diving in cayman

Photo Credit: Ellen Cuylaerts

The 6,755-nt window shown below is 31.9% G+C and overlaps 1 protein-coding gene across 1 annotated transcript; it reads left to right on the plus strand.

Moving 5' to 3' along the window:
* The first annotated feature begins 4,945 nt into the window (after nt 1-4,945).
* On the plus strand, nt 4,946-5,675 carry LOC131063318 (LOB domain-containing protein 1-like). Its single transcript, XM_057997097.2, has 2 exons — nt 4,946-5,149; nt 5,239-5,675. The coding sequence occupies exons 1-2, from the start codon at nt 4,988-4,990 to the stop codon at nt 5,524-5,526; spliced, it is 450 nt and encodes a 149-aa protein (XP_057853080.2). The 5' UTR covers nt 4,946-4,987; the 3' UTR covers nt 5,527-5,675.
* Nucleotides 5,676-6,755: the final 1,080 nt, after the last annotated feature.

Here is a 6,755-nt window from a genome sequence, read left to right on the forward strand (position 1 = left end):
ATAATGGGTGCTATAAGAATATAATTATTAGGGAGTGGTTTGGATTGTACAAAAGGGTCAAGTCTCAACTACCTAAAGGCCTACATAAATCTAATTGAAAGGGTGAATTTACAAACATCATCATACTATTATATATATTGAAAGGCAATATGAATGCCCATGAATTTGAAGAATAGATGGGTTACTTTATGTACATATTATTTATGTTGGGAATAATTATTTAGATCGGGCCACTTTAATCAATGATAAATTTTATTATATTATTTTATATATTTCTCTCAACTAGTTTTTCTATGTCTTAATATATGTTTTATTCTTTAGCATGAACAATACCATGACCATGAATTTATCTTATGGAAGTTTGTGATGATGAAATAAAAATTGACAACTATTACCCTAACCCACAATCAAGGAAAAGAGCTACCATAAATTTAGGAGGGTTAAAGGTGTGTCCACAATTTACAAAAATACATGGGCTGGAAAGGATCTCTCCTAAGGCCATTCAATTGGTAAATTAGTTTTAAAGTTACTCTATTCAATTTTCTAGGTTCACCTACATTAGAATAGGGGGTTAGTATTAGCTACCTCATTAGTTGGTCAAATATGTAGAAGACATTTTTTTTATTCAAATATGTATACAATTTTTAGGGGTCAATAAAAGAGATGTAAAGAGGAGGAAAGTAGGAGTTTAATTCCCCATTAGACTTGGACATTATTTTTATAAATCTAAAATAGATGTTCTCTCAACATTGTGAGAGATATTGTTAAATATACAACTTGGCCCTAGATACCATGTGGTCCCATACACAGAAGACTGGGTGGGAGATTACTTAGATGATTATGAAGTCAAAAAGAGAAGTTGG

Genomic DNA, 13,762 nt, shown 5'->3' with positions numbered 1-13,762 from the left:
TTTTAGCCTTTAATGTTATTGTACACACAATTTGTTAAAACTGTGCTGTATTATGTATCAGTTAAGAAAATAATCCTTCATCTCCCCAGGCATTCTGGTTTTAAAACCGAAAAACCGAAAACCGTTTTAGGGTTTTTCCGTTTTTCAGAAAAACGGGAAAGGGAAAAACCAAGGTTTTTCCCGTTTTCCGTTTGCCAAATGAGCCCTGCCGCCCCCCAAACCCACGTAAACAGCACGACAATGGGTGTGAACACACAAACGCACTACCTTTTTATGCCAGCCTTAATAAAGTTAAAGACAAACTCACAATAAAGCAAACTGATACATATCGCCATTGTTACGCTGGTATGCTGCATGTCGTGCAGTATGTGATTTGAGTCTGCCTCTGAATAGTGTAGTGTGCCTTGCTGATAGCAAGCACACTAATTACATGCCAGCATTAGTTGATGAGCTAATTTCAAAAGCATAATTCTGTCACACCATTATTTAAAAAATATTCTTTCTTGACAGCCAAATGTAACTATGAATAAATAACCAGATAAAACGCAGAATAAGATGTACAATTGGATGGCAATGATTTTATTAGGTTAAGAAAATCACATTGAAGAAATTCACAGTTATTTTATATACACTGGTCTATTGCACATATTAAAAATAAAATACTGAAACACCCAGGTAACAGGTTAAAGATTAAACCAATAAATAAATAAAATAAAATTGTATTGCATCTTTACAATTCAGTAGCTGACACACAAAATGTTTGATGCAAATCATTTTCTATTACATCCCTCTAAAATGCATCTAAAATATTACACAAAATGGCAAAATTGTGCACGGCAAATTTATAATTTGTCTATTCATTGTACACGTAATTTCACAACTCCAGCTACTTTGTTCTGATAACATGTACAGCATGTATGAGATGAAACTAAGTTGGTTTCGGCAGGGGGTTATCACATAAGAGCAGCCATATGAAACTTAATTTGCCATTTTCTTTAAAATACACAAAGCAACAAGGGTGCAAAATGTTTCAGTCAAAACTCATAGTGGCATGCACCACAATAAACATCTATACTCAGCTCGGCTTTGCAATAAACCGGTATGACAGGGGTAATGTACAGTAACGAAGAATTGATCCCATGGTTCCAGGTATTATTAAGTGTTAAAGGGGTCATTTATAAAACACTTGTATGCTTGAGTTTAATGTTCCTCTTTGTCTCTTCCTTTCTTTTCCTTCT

The George Town Harbor is a designated Hope Spot by Mission Blue. A Hope Spot is a special ecological habitat that is considered to be critical to the health of the ocean. These special areas are recognized as being in need of protection and conservation. The preservation of Hope Spots around the world allow valuable ecosystems an opportunity for coral reefs, and marine life to rejuvenate and strengthen. This is vital to their surrounding habitat and marine life dependent on its survival. Hope Spots and Marine Protected Areas remind us that our marine ecosystems are precious, fragile and worth preserving. Our oceans are home to an underwater paradise, parallel to rainforests. Coral reefs are intricate ecosystems that are fundamental to marine life and the underwater communities dependent upon them.  Marine ecosystems have a precarious balance, and everything is interconnected. Therefore, any form of breakdown in one part of the ecosystem sets off a ripple effect.